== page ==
To commemorate the 75th anniversary of the liberation of Auschwitz on 27 January 1945, Truro Cathedral will be holding an exhibition, from 9 January to 7 February, of the paintings of Albert Reuss, an Austrian Jewish refugee. Born in Vienna in 1889, he fled to England in 1938 to escape Nazi persecution, losing family, possessions and his reputation as an artist. He first settled in St Mawes on the invitation of Cornishman and Quaker, John Sturge Stephens, who had helped Reuss and his wife Rosa to escape from Vienna. From 1948 until his death in 1975, the couple lived in Mousehole. Reuss continued to work as an artist in England, but his style changed dramatically, reflecting the trauma he had suffered. This change in his work is evident in the exhibition.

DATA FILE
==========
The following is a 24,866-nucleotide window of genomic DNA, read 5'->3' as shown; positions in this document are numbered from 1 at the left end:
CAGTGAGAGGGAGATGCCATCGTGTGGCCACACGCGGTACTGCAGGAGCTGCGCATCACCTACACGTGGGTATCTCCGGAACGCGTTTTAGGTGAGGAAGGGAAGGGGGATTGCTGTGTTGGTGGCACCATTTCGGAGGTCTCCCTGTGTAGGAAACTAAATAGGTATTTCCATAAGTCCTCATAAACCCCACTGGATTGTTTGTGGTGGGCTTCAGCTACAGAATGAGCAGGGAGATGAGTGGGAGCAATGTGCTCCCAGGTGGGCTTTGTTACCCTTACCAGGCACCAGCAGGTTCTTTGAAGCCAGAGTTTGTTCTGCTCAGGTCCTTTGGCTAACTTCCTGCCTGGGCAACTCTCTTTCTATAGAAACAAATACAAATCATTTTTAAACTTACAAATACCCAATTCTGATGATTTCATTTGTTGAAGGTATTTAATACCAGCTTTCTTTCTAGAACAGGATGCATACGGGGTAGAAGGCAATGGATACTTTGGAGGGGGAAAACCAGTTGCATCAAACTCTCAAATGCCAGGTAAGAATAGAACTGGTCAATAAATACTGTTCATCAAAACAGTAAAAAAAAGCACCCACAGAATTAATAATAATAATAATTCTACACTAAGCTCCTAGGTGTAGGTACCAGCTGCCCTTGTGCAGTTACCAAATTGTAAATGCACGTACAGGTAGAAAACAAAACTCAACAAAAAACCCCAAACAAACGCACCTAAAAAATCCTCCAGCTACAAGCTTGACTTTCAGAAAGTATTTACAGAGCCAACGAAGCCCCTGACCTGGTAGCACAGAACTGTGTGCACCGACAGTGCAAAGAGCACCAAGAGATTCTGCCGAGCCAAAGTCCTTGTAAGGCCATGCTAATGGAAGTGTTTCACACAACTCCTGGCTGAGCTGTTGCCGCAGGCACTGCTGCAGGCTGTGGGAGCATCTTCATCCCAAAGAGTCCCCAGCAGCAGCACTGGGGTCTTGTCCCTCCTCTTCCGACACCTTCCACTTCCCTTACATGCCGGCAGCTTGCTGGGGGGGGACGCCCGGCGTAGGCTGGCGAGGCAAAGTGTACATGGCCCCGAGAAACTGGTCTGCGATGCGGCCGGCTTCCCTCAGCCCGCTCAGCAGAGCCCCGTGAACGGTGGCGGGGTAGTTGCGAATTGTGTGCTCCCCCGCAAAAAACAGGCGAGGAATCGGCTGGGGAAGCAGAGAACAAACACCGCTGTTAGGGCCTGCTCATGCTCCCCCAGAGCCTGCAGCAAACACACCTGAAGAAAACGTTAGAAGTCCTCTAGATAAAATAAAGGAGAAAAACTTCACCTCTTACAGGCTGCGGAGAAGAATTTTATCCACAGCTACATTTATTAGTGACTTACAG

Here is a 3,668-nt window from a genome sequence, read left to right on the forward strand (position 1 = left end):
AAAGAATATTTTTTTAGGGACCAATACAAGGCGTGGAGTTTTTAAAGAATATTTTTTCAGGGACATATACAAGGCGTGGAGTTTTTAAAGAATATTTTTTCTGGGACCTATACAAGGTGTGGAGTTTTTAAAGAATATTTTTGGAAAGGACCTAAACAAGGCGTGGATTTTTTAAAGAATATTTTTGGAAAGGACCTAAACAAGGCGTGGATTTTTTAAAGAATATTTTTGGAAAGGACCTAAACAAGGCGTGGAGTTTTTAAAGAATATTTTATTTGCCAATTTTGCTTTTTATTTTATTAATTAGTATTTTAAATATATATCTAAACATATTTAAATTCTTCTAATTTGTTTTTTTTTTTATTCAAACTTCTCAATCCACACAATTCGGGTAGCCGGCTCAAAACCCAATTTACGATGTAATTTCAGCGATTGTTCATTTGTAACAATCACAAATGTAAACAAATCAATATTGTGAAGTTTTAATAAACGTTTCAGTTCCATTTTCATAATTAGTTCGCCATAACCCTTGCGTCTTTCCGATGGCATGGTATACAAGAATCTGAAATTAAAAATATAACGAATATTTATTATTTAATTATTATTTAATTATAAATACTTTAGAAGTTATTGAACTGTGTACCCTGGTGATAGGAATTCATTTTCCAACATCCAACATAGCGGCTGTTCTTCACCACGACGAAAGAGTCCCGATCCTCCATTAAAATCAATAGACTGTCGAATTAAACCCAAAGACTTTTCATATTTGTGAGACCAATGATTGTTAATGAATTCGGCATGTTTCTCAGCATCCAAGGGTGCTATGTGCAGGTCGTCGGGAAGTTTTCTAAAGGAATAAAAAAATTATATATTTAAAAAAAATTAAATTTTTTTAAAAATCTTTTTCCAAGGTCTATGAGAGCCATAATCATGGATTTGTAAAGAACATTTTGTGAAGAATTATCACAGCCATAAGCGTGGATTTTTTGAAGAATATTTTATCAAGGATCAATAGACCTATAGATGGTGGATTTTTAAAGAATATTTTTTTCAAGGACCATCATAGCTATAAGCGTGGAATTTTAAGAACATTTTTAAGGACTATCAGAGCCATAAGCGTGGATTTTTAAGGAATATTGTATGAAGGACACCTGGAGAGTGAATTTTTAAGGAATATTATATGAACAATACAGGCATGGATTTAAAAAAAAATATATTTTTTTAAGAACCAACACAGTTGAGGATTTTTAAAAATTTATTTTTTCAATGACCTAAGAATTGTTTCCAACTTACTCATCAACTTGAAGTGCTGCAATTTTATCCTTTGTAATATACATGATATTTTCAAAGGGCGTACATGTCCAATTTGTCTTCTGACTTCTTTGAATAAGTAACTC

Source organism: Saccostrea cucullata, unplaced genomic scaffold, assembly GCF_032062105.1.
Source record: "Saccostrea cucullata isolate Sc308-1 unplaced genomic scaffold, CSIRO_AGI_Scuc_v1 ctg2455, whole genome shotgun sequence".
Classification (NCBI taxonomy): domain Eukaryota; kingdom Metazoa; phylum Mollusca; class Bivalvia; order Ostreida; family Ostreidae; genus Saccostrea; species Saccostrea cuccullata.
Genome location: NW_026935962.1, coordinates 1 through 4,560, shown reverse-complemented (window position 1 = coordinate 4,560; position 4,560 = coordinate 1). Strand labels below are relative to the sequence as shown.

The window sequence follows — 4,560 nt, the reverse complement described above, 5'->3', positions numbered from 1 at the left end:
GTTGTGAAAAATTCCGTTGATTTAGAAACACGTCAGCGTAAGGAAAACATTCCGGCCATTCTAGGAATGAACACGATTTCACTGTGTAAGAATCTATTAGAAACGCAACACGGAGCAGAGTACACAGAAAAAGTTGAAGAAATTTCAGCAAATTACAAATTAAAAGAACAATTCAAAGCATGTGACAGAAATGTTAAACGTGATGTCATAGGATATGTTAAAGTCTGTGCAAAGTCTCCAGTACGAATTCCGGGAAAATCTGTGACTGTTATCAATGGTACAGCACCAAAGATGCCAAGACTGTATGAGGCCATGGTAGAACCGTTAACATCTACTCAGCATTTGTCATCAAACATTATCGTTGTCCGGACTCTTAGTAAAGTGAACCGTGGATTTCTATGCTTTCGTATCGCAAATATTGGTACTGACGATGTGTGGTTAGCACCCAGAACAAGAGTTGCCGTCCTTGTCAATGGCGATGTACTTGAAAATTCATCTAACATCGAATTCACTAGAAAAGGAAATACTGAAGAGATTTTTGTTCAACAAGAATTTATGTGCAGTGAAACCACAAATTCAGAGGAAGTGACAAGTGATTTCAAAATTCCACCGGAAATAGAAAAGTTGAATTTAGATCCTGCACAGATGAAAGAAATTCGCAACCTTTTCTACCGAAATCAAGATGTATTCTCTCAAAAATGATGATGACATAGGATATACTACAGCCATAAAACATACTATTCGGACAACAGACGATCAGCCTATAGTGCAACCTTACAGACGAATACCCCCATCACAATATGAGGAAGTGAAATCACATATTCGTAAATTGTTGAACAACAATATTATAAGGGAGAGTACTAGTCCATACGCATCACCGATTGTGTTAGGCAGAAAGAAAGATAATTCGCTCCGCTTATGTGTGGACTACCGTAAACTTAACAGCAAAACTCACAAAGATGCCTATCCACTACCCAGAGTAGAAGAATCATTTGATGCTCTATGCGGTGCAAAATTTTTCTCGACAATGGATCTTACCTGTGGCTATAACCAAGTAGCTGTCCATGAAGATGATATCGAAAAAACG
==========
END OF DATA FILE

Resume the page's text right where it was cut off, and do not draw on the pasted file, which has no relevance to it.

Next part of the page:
On 27 January 2020 at 17.30, the Cathedral will hold a special service of Evensong to mark Holocaust Memorial Day, followed by an opportunity at 18.15 to view the Albert Reuss exhibition. There will then be a talk at 19:30 in the Cathedral Chapter House by Susan Soyinka, Reuss’s biographer, in conversation with Revd John Halkes, who was a personal friend of the artist. There will be an entry fee of £5 to cover costs, which will include a glass of wine or juice served from 19:00.